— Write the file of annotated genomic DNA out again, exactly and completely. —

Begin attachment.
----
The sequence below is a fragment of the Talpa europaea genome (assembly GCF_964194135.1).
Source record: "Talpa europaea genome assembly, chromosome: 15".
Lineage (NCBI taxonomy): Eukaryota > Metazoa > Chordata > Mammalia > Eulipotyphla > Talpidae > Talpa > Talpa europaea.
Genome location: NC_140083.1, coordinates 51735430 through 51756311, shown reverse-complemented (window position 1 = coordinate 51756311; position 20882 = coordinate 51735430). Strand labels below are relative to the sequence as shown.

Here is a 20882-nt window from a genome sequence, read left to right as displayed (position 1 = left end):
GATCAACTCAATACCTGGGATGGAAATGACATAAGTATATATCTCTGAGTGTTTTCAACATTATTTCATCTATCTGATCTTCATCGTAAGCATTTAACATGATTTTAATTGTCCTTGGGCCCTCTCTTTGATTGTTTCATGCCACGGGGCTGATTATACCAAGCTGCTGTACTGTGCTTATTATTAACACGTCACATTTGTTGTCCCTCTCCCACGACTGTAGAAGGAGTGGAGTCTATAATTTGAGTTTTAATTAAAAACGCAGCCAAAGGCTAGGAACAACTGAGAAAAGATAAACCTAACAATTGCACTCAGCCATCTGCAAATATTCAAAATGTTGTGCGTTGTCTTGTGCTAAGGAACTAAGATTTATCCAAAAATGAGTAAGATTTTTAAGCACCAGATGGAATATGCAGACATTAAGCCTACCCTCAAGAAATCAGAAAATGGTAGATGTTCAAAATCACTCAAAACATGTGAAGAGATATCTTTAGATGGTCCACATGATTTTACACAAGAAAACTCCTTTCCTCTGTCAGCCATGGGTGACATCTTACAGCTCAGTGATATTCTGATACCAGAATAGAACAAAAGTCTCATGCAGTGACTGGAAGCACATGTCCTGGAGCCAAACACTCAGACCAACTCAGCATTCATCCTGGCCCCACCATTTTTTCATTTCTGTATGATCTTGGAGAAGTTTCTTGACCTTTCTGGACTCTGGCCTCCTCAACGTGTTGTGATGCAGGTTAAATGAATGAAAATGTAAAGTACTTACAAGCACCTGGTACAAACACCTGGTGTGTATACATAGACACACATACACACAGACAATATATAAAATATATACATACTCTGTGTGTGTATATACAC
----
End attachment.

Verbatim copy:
The sequence below is a fragment of the Talpa europaea genome (assembly GCF_964194135.1).
Source record: "Talpa europaea genome assembly, chromosome: 15".
Lineage (NCBI taxonomy): Eukaryota > Metazoa > Chordata > Mammalia > Eulipotyphla > Talpidae > Talpa > Talpa europaea.
Genome location: NC_140083.1, coordinates 51735430 through 51756311, shown reverse-complemented (window position 1 = coordinate 51756311; position 20882 = coordinate 51735430). Strand labels below are relative to the sequence as shown.

Here is a 20882-nt window from a genome sequence, read left to right as displayed (position 1 = left end):
GATCAACTCAATACCTGGGATGGAAATGACATAAGTATATATCTCTGAGTGTTTTCAACATTATTTCATCTATCTGATCTTCATCGTAAGCATTTAACATGATTTTAATTGTCCTTGGGCCCTCTCTTTGATTGTTTCATGCCACGGGGCTGATTATACCAAGCTGCTGTACTGTGCTTATTATTAACACGTCACATTTGTTGTCCCTCTCCCACGACTGTAGAAGGAGTGGAGTCTATAATTTGAGTTTTAATTAAAAACGCAGCCAAAGGCTAGGAACAACTGAGAAAAGATAAACCTAACAATTGCACTCAGCCATCTGCAAATATTCAAAATGTTGTGCGTTGTCTTGTGCTAAGGAACTAAGATTTATCCAAAAATGAGTAAGATTTTTAAGCACCAGATGGAATATGCAGACATTAAGCCTACCCTCAAGAAATCAGAAAATGGTAGATGTTCAAAATCACTCAAAACATGTGAAGAGATATCTTTAGATGGTCCACATGATTTTACACAAGAAAACTCCTTTCCTCTGTCAGCCATGGGTGACATCTTACAGCTCAGTGATATTCTGATACCAGAATAGAACAAAAGTCTCATGCAGTGACTGGAAGCACATGTCCTGGAGCCAAACACTCAGACCAACTCAGCATTCATCCTGGCCCCACCATTTTTTCATTTCTGTATGATCTTGGAGAAGTTTCTTGACCTTTCTGGACTCTGGCCTCCTCAACGTGTTGTGATGCAGGTTAAATGAATGAAAATGTAAAGTACTTACAAGCACCTGGTACAAACACCTGGTGTGTATACATAGACACACATACACACAGACAATATATAAAATATATACATACTCTGTGTGTGTATATACAC